Tag Archives: Goucher college

How to write a “kick-ass” sentence

The Newest Book from Larry L. Franklin
Mnemosyne: A Love Affair with Memory

It’s interesting how skills acquired during one occupation are applied to a future endeavor.  I’m thinking about the connection between music and writing: how to perform or write the perfect phrase.  I have my bachelor’s and master’s degrees in music, played first trumpet in the US Navy Band in Washington, D.C., and taught trumpet at Southern Illinois University for five years before moving to a different profession.  My trumpet performances and teachings were focused on the classical genre where perfection is the key.  The great musicians perform a near, and sometimes perfect phrase, while the lesser musician’s efforts are sprinkled with flaws.  A tone as pure and clear as a freshly fallen snow, meticulous mechanics, and your musicianship lead to perfection.

Musicians have different ways of achieving perfection.  I used a technique common to both musical performance and writing that originated in my 6 x 10 foot cell-like, smoke-filled studio:  two filing cabinets leaned against one wall, a couple of chairs and a black music stand stood in the center, a tile floor partially covered with cigarette ashes, a desk marked by cigarette burns and coffee spills, and a reel-to-reel tape recorder waiting to record the perfect phrase.  Smoking cigarettes was a large part of the process, but that’s when smoking was cool.  Each recording was viewed through my internal microscope as I examined the cell structure of each musical phrase.  It had to be perfect.

In 2003 I received my MFA in creative nonfiction writing at Goucher College in Baltimore, Maryland, which served as an incubator for my growth as a writer.  I read book after book, and secretly hoped that each author’s creativity would magically slip through the pores of my skin.  Eventually I returned to the techniques that I had learned as a musician:  how to perform the perfect phrase.

Oh, what makes a perfect phrase/sentence, the one that makes goose bumps appear on your skin, curls your toes until they begin to cramp, gives you the illusion that you are a great writer, and allows your emotions to drift to a higher, more spiritual place?  A certain amount of the perfection is in the eyes of the beholder. That makes sense.  But you can study the works of the authors who have grabbed a critics praise, impressed academia, and yes, are worthy of your time.  What is it about that particularly sentence that stirs your interest, and causes you to sit with the author and imagine what he/she did to produce such a masterpiece?  Thank God for my internal microscope, or “shit detector” that has given me the ability to determine what makes a sentence work.  (I wrote an earlier blog about the value of a shit detector.)  The process did not happen in that same smoke-filled, cell-like studio that I had used decades earlier.  I moved from one coffee shop to another, sometimes a McDonalds, my home office which my wife calls my “man cave,” and in the confines of my head.  Writers constantly think about their work.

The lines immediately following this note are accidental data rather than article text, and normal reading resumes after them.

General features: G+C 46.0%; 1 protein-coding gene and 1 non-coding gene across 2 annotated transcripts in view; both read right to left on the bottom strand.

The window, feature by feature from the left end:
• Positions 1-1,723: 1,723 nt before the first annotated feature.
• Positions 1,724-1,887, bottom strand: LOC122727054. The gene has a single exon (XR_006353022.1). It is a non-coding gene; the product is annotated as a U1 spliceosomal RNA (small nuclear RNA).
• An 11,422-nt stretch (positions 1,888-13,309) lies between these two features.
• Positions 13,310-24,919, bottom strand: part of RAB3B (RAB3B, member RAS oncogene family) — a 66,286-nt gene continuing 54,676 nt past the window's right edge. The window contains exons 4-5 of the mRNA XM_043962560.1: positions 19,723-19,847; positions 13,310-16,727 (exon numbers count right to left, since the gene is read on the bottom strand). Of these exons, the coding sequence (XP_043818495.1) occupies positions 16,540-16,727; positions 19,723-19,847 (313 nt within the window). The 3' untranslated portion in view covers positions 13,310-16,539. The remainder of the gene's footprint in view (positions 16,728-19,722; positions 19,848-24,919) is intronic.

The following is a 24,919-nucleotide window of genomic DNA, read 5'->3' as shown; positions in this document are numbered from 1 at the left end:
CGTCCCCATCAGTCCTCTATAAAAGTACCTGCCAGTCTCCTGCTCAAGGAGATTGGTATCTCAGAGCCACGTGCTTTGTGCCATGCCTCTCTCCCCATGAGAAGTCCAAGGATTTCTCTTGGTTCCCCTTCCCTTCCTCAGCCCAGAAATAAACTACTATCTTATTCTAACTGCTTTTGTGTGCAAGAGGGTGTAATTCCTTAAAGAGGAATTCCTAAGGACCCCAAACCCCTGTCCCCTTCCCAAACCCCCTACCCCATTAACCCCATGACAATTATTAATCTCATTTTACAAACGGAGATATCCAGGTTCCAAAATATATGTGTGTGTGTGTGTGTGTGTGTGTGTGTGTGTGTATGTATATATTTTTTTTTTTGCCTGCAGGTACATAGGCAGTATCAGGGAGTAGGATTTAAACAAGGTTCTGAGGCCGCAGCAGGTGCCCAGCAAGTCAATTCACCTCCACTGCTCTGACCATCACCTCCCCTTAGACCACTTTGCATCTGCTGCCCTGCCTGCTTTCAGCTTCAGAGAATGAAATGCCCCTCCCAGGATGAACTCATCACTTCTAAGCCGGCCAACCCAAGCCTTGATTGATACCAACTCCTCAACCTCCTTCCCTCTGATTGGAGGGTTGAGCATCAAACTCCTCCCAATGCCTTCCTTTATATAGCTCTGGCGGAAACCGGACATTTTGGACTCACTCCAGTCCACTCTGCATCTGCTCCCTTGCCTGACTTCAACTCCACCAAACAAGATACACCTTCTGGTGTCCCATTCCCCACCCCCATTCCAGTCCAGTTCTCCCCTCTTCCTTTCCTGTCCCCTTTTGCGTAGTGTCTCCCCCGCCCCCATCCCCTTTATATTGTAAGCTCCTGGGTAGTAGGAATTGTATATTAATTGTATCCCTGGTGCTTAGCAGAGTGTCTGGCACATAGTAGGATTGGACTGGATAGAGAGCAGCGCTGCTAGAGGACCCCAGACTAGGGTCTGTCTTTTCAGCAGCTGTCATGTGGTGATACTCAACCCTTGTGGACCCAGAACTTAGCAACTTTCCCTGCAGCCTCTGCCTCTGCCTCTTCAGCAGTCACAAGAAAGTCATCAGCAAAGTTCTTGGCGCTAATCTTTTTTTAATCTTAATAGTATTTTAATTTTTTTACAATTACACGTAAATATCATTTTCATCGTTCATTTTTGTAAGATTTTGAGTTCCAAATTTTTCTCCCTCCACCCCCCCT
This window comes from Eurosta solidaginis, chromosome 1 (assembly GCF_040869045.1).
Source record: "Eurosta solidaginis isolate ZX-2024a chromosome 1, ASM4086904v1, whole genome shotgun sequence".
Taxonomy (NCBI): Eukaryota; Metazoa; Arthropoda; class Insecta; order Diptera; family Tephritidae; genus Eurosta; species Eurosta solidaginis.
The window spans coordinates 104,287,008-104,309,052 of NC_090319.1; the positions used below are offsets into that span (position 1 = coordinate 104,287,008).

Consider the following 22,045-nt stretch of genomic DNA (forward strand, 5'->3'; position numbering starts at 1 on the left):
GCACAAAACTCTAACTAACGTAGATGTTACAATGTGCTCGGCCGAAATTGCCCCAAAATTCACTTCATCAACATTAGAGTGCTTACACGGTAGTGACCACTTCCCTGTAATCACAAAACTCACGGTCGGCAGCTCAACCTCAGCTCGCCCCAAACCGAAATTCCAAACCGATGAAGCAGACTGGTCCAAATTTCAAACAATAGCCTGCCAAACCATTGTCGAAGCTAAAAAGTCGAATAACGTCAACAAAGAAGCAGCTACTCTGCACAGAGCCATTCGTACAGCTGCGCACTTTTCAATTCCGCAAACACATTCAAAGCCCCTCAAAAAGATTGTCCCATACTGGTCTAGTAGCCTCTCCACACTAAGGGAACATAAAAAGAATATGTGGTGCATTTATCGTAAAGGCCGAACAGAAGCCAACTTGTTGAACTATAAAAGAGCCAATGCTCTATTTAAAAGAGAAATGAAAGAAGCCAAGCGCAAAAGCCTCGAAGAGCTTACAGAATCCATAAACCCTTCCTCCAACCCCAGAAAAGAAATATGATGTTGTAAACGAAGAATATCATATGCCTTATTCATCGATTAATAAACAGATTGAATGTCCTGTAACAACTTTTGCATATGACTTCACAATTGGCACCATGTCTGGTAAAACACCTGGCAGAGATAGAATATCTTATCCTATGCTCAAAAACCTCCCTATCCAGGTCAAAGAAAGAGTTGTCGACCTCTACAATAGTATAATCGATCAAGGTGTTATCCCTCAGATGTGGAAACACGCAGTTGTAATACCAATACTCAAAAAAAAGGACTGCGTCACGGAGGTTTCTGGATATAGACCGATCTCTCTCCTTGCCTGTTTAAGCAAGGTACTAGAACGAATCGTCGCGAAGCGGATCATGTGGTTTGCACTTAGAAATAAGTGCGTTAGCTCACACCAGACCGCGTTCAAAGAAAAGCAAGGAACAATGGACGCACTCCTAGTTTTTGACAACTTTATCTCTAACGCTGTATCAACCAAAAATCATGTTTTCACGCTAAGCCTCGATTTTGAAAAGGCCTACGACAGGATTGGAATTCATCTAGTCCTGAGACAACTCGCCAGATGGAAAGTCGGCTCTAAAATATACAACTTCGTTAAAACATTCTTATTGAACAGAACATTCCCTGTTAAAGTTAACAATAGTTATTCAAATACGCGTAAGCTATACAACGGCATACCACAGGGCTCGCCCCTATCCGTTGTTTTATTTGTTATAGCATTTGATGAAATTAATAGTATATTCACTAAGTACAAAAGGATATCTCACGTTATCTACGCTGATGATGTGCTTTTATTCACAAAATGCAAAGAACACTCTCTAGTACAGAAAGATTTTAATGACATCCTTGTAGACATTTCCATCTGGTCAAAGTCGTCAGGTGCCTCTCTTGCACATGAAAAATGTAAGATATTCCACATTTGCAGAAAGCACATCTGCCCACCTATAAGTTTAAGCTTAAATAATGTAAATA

I remember reading “On a Hill Far Away,” a short story by Annie Dillard, and being so taken by a particularly sentence.  “In Virginia, late one January afternoon while I had a leg of lamb in the oven, I took a short walk.”  Dillard provided the unexpected punch that caused me to read and reread the simple sentence.  Oh, if I could write like that, I thought.  I tried duplicating the structure and strength of Dillard’s sentence.  Sometimes I almost succeeded, but most efforts ended up as waded, crunched up pages lying in and around my trash can.  I chewed on each word of that sentence, swallowed it, and now have it as a part of my DNA.  While reading the entire story was important, I learned more from dissecting that single sentence.

What about “The Bell Jar,” by Sylvia Plath?  She could put together a strain of words that would rip the heart from your chest.  “It was a queer, sultry summer, the summer they electrocuted the Rosenbergs, and I didn’t know what I was doing in New York.  I’m stupid about executions.  The idea of being electrocuted makes me sick, and that’s all there was to read about in the papers — google-eyed headlines staring up at me on every street corner and at the fusty, peanut-smelling mouth of every subway.”  Oh my God that was so good.  Get the idea? I tasted the flavor of each word and even memorized one sentence at a time.  This is what makes a great writer.